COVID-19 CRJS Update & What might trigger the need for Collective Consultation

By Angela West - Friday the 22nd of May

The Coronavirus pandemic continues to wreak havoc across the economy both within the UK and globally.  When we think of great British commercial institutions, you may well think of British Airways or Rolls Royce. Unfortunately, even these great British icons have not evaded the effects of the pandemic with British Airways announcing the need to make circa 12,000 employees redundant, and Rolls Royce announcing only this week the need to make 9,000 employees redundant globally.

Whilst the Coronavirus Job Retention Scheme may have provided a short term safe haven for many employees, with the grim economic forecast, the furloughing of employees may just be delaying the inevitable.  Of course, it is not just the likes of British Airways or Rolls Royce who have fallen victim to the pandemic, but it is the ripple effect it will have on all of those businesses who supply to British Airways and Rolls Royce who are also likely to face hardship.

If you are a business who finds yourself in a similar situation then please do get in touch with our Employment Team as we will be able to advise you on not just redundancies, but also ways to potentially restructure your business in a way which could reduce the impact on your employees. 

If you are a company who is considering a restructure which involves redundancies on a larger scale then please do bear in mind the potential need for collective consultation. 

The need for collective consultation will arise where as an employer you are proposing to dismiss as redundant 20 or more employees within a period of 90 days or less.  In redundancy cases the collective consultation period must take place over either 30 days (for 20 – 99 job losses) or 45 days where an employer is considering dismissing by reason of redundancy a 100 employees or more.

If your business recognises a Trade Union at the work place, then the consultations must take place with the Union Representatives.  Otherwise employers must consult with employee representatives. There is no specific time limit for how long the period of consultation should be, but the 30 day / 45 day consultation periods are the minimum periods before any dismissals take effect.  Employers who find themselves in such situations must also complete the necessary documentation to notify the Secretary of State.

The consequences of not following the collective consultation obligations can be significant and can result in a protective award of up to 90 days gross pay per effected employees.  With large scale redundancies, a protective award can result in a substantial sum of money having to be paid out by the employer in addition to notice, accrued holiday and statutory redundancy payments. An order to make a protective award could thensend the business nose diving into insolvency.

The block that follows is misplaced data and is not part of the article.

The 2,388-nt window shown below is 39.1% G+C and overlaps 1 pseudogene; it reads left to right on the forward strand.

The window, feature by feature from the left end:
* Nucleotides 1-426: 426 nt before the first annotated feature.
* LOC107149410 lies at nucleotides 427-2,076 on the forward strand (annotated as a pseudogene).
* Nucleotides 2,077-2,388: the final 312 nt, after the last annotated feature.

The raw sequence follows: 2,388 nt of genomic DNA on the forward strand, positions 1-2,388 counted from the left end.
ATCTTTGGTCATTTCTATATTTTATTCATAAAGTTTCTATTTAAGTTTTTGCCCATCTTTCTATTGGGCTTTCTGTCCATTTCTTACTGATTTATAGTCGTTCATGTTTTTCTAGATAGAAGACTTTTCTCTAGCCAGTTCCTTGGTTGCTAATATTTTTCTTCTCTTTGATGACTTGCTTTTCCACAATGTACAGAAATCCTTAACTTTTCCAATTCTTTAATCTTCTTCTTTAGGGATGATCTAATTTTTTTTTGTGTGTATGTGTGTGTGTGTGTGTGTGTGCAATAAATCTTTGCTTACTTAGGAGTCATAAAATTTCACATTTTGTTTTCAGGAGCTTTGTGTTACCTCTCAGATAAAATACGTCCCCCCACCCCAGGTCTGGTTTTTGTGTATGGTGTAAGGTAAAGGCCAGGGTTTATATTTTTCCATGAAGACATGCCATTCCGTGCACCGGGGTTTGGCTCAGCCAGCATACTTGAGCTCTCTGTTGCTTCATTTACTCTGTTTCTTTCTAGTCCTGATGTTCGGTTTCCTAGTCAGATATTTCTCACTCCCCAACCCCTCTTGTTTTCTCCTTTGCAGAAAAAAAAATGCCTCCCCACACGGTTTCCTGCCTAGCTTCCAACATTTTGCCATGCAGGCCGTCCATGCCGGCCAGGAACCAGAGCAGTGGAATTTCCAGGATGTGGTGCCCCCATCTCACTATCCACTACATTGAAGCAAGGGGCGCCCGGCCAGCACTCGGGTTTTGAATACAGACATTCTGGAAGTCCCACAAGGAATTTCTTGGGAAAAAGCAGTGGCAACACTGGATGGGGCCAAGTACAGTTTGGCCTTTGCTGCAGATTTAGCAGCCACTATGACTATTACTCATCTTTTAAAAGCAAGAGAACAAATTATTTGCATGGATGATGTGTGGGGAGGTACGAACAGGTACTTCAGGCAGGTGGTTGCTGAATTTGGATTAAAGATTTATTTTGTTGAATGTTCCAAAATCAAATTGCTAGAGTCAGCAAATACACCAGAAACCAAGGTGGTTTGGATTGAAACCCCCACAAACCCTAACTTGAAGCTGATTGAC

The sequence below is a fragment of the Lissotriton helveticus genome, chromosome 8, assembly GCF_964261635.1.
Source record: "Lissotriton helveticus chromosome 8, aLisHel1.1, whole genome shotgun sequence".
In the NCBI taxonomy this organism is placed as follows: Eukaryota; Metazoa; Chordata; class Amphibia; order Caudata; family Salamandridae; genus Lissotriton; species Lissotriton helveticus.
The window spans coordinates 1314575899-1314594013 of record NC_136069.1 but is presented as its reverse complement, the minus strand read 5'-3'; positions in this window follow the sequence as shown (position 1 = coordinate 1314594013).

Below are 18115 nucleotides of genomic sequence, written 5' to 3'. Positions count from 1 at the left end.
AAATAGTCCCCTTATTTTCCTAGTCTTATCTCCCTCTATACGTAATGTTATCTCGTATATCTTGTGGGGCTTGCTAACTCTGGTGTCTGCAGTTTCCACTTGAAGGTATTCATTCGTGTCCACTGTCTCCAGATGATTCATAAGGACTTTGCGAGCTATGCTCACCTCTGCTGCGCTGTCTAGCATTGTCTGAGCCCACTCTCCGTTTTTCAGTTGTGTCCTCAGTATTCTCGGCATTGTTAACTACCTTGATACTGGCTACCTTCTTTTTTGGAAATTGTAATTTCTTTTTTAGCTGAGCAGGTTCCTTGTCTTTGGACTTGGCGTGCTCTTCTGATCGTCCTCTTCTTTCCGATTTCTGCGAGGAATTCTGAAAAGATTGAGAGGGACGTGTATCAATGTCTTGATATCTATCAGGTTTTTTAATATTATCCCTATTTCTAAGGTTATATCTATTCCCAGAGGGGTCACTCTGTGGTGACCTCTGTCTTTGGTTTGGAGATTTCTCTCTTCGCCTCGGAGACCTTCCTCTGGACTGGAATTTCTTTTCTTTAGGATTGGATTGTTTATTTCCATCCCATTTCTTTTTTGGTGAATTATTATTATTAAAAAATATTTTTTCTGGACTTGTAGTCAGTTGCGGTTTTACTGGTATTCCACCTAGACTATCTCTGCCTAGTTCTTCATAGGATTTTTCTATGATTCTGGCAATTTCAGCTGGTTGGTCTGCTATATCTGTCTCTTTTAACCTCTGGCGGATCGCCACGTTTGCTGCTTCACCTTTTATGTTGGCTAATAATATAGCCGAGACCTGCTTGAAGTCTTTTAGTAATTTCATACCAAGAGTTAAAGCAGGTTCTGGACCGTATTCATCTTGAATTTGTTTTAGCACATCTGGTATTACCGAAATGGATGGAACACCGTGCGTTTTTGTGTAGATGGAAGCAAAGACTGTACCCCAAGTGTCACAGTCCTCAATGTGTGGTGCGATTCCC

We would also urge employers to consider circumstances which may trigger the collective consultation process and specifically at what point the employer is “proposing to dismiss” as redundant, as set out in Section 188(1) of the Trade Union and Labour Relations (Consolidation) Act 1992.  This very point was at the forefront of a recent Judgment in the Case of Keeping Kids Company (in compulsory liquidation) –v– Smith & Ors 2018.  Keeping Kids Company was a charitable organisation that provided support for deprived children.  The charity experienced financial difficulties and applied for an emergency of £3m from the Government.  The application was granted, but the charity ran into further difficulties with safeguarding issues being raised which meant that the grant funding was withdrawn.  The decision to withdrawn the funding plummeted the charity into compulsory insolvency.  Although the charity had “planned” to consult with its staff on redundancies, the withdrawal of the funding meant that they could no longer do it. 

Claims were brought by more than 100 employees of the charity for failure to collectively consult prior to their redundancies, in breach of the legislation.  One of the salient point of the case being that the obligation to begin collective consultation should have occurred when the grant application was made as at this stage there was a clear intention to dismiss at least 20 employees for redundancies.  Accordingly, collective consultation may well be triggered at a point in time even if the intention to dismiss is provisional and as an employer you have not yet identified which employees are potentially at risk.  In the aforementioned case over a 100 employees were awarded the full 90 day protective award. 

Another factor to consider is how you are going to collectively consult, especially if many employees who could be at risk of redundancy are on furlough leave. Employers are required to give consideration to the principal of a fair consultation which may involve longer timescales in order to overcome the practical difficulties which employers will inevitably face when trying to consult with employees who are furloughed.

If as an employer you find yourself in the impossible situation of having to consider restructuring or redundancies which could trigger the collective consultation process, please ensure you give yourself enough time in order to comply with the minimum periods for collective consultation, whilst also addressing the practicalities of doing so.

Please do get in touch with a member of our employment team if you have any queries regarding redundancy or restructuring your business by emailing employment@goughs.co.uk